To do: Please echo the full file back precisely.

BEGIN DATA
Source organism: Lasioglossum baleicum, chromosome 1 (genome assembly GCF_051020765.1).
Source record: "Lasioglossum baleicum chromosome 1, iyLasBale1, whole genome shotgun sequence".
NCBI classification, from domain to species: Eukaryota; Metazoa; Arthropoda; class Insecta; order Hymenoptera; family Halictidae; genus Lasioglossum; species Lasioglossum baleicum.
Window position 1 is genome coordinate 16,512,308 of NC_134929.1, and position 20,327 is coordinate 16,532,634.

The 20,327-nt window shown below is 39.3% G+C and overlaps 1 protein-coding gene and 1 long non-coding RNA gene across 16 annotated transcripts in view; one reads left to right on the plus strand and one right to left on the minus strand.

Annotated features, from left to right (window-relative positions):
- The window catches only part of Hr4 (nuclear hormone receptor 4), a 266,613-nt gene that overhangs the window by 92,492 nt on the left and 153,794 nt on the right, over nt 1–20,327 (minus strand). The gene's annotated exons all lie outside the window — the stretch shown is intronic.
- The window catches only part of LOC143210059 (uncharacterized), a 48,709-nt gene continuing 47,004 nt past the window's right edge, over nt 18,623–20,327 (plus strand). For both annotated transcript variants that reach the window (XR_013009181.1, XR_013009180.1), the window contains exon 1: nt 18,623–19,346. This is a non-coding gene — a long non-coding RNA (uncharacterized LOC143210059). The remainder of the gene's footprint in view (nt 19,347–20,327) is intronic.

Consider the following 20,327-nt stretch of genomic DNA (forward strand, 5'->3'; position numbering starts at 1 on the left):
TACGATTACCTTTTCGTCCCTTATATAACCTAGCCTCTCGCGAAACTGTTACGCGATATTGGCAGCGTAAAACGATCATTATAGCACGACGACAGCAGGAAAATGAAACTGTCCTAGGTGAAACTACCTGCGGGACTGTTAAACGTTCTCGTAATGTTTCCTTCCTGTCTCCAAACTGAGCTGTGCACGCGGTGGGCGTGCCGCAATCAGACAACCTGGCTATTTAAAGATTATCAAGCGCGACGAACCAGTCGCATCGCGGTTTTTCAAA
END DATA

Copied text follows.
Source organism: Lasioglossum baleicum, chromosome 1 (genome assembly GCF_051020765.1).
Source record: "Lasioglossum baleicum chromosome 1, iyLasBale1, whole genome shotgun sequence".
NCBI classification, from domain to species: Eukaryota; Metazoa; Arthropoda; class Insecta; order Hymenoptera; family Halictidae; genus Lasioglossum; species Lasioglossum baleicum.
Window position 1 is genome coordinate 16,512,308 of NC_134929.1, and position 20,327 is coordinate 16,532,634.

The 20,327-nt window shown below is 39.3% G+C and overlaps 1 protein-coding gene and 1 long non-coding RNA gene across 16 annotated transcripts in view; one reads left to right on the plus strand and one right to left on the minus strand.

Annotated features, from left to right (window-relative positions):
- The window catches only part of Hr4 (nuclear hormone receptor 4), a 266,613-nt gene that overhangs the window by 92,492 nt on the left and 153,794 nt on the right, over nt 1–20,327 (minus strand). The gene's annotated exons all lie outside the window — the stretch shown is intronic.
- The window catches only part of LOC143210059 (uncharacterized), a 48,709-nt gene continuing 47,004 nt past the window's right edge, over nt 18,623–20,327 (plus strand). For both annotated transcript variants that reach the window (XR_013009181.1, XR_013009180.1), the window contains exon 1: nt 18,623–19,346. This is a non-coding gene — a long non-coding RNA (uncharacterized LOC143210059). The remainder of the gene's footprint in view (nt 19,347–20,327) is intronic.

Consider the following 20,327-nt stretch of genomic DNA (forward strand, 5'->3'; position numbering starts at 1 on the left):
TACGATTACCTTTTCGTCCCTTATATAACCTAGCCTCTCGCGAAACTGTTACGCGATATTGGCAGCGTAAAACGATCATTATAGCACGACGACAGCAGGAAAATGAAACTGTCCTAGGTGAAACTACCTGCGGGACTGTTAAACGTTCTCGTAATGTTTCCTTCCTGTCTCCAAACTGAGCTGTGCACGCGGTGGGCGTGCCGCAATCAGACAACCTGGCTATTTAAAGATTATCAAGCGCGACGAACCAGTCGCATCGCGGTTTTTCAAA